I’ve been having a lot more conversations in recent months with people who are new to leadership roles in UX.
- They worry about transitioning to the role.
- They worry about what their first steps should be.
- They worry about how to handle taking over from somebody else (or, in some cases, how to be the first person with a UX leadership role).
This isn’t a complete plan — but I’d suggest doing all of the following:
Meet everybody — not just the designers. Pay extra attention to any person or group who interacts with customers (sales, customer support, technical authors, etc.) or drives product direction (CEO, CTO, product managers, etc.)
Get everybody to tell you stories. Stories about how the company started. Stories about how the product got to its current state. Almost nothing about company culture gets written down — especially in early stage startups. The quickest way to get a handle on the company and its politics are to listen to people’s stories about how the company got to where it is now. They may not be true, but they will be useful.
Who are you replacing and why? You might not be replacing somebody with your job title — but some person or group will have been trying to do the work. Find out who those people are. Listen to the stories they have to tell. If the company didn’t promote from the inside find out why.
More leading. Less doing. Remember as a director your job is not to do all of the UX work — it’s to lead all of the UX work.
Figure out what the company believes their product vision(s) are. What do people think they are building? Do not be surprised if different parts of the company have different ideas of what this is.
Figure out who the company believes their customer(s) are. Who do people think they are building for? Do not be surprised if different parts of the company have different ideas of who these are.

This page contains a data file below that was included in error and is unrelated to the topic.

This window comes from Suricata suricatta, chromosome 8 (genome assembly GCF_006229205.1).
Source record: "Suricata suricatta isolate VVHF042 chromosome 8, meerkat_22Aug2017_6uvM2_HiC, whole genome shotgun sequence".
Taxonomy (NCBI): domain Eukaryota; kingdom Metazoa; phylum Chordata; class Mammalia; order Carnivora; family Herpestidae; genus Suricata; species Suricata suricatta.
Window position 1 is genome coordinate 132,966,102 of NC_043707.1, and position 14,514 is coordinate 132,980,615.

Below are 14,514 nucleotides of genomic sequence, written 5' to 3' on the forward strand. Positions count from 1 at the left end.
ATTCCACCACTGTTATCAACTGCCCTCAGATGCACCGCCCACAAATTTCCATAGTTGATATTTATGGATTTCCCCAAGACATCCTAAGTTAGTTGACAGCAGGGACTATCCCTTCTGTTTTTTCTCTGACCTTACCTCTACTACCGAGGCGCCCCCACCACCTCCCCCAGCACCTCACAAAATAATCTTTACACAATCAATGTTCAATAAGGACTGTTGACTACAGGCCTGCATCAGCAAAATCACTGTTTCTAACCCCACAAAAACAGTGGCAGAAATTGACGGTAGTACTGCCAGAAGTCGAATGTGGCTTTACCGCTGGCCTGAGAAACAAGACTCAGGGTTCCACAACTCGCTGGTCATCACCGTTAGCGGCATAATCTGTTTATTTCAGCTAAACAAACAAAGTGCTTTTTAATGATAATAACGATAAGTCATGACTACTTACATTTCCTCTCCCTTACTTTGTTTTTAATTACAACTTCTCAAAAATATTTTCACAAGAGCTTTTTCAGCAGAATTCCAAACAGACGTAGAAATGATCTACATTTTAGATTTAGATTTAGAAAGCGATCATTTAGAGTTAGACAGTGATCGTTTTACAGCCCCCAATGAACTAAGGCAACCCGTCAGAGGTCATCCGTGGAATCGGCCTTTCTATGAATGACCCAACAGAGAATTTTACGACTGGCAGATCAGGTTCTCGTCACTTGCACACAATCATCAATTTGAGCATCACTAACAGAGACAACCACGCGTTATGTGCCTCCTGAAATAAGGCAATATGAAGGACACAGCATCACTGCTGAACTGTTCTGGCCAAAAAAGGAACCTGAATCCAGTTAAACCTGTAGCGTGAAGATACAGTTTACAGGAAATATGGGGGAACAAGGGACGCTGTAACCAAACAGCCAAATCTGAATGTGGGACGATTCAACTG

Figure out who the company’s customers really are, and what they think the product vision is. Do not be surprised if these differ from (5) and (6).
Look before you leap. The temptation to immediately jump in and start fixing things is worth resisting. Watch how things normally run for a few weeks first. Figure out what the biggest problems are — not the most obvious ones. Try and balance quick wins with longer-term efforts so people can see and feel progress.
Get alignment as a first step. Get everybody on the same page on the direction of the product and the customers it serves. This doesn’t have to be final. It doesn’t even have to be vaguely correct. But it’s much easier to move everybody once they’re in a group heading in the same direction.
Keep talking to everybody. Set up weekly 1–1 meetings with your direct reports. Make sure you have a weekly 1–1 with whoever you are reporting to. If you’re managing managers then set up less regular 1–1s with their reports. Look at the list of people you talked to in steps (1) and (2) and do the same with the key influencers.
The feedback I get after advice like this is “But it’s so many meetings! How will I get any design work done?”. Which has a simple answer.
That’s not your job any more.
I know that’s hard to hear, but it really isn’t. At the director level your job is not product design. It’s organisational design.
Your product is now the design capability of your organisation. Your end-users are the people inside your organisation. In that context meetings are user research. You get to use all your discovery, analysis & synthesis skills — but in service to the organisation, not the product.
Fortunately those skills, applied in the context of management, are going to give you a huge advantage. Good luck!
(originally published on Medium)